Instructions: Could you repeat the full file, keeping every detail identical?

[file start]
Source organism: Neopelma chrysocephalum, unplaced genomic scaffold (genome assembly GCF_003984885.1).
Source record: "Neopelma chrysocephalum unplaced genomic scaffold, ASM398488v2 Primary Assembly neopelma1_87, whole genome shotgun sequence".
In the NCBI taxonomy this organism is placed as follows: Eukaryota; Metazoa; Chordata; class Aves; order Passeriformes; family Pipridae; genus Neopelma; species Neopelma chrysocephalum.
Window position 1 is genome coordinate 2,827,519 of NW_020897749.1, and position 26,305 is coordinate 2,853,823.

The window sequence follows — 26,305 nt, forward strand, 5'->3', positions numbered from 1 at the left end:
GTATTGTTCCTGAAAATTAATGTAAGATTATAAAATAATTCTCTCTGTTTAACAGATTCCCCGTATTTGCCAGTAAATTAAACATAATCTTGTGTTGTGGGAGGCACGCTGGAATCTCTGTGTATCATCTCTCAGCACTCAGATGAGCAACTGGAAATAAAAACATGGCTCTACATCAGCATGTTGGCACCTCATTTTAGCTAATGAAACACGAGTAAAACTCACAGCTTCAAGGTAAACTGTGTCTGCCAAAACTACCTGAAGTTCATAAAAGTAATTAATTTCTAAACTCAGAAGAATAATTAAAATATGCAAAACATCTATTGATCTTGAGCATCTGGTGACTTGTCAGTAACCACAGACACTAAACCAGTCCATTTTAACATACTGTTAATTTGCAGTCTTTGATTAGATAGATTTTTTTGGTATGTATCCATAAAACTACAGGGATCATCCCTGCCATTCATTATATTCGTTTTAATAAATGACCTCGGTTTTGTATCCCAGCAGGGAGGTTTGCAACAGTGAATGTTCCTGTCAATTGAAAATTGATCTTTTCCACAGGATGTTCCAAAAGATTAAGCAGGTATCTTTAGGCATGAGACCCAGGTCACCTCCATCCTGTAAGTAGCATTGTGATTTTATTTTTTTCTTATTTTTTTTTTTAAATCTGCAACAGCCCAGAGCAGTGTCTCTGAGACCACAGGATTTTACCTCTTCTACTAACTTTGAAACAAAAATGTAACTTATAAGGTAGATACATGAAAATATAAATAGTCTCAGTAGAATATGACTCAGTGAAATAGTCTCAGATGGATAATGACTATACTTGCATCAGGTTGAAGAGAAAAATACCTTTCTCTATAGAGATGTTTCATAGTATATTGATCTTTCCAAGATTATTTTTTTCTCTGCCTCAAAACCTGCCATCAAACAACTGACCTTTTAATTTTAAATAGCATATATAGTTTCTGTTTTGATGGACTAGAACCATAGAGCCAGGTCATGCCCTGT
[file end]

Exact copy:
Source organism: Neopelma chrysocephalum, unplaced genomic scaffold (genome assembly GCF_003984885.1).
Source record: "Neopelma chrysocephalum unplaced genomic scaffold, ASM398488v2 Primary Assembly neopelma1_87, whole genome shotgun sequence".
In the NCBI taxonomy this organism is placed as follows: Eukaryota; Metazoa; Chordata; class Aves; order Passeriformes; family Pipridae; genus Neopelma; species Neopelma chrysocephalum.
Window position 1 is genome coordinate 2,827,519 of NW_020897749.1, and position 26,305 is coordinate 2,853,823.

The window sequence follows — 26,305 nt, forward strand, 5'->3', positions numbered from 1 at the left end:
GTATTGTTCCTGAAAATTAATGTAAGATTATAAAATAATTCTCTCTGTTTAACAGATTCCCCGTATTTGCCAGTAAATTAAACATAATCTTGTGTTGTGGGAGGCACGCTGGAATCTCTGTGTATCATCTCTCAGCACTCAGATGAGCAACTGGAAATAAAAACATGGCTCTACATCAGCATGTTGGCACCTCATTTTAGCTAATGAAACACGAGTAAAACTCACAGCTTCAAGGTAAACTGTGTCTGCCAAAACTACCTGAAGTTCATAAAAGTAATTAATTTCTAAACTCAGAAGAATAATTAAAATATGCAAAACATCTATTGATCTTGAGCATCTGGTGACTTGTCAGTAACCACAGACACTAAACCAGTCCATTTTAACATACTGTTAATTTGCAGTCTTTGATTAGATAGATTTTTTTGGTATGTATCCATAAAACTACAGGGATCATCCCTGCCATTCATTATATTCGTTTTAATAAATGACCTCGGTTTTGTATCCCAGCAGGGAGGTTTGCAACAGTGAATGTTCCTGTCAATTGAAAATTGATCTTTTCCACAGGATGTTCCAAAAGATTAAGCAGGTATCTTTAGGCATGAGACCCAGGTCACCTCCATCCTGTAAGTAGCATTGTGATTTTATTTTTTTCTTATTTTTTTTTTTAAATCTGCAACAGCCCAGAGCAGTGTCTCTGAGACCACAGGATTTTACCTCTTCTACTAACTTTGAAACAAAAATGTAACTTATAAGGTAGATACATGAAAATATAAATAGTCTCAGTAGAATATGACTCAGTGAAATAGTCTCAGATGGATAATGACTATACTTGCATCAGGTTGAAGAGAAAAATACCTTTCTCTATAGAGATGTTTCATAGTATATTGATCTTTCCAAGATTATTTTTTTCTCTGCCTCAAAACCTGCCATCAAACAACTGACCTTTTAATTTTAAATAGCATATATAGTTTCTGTTTTGATGGACTAGAACCATAGAGCCAGGTCATGCCCTGT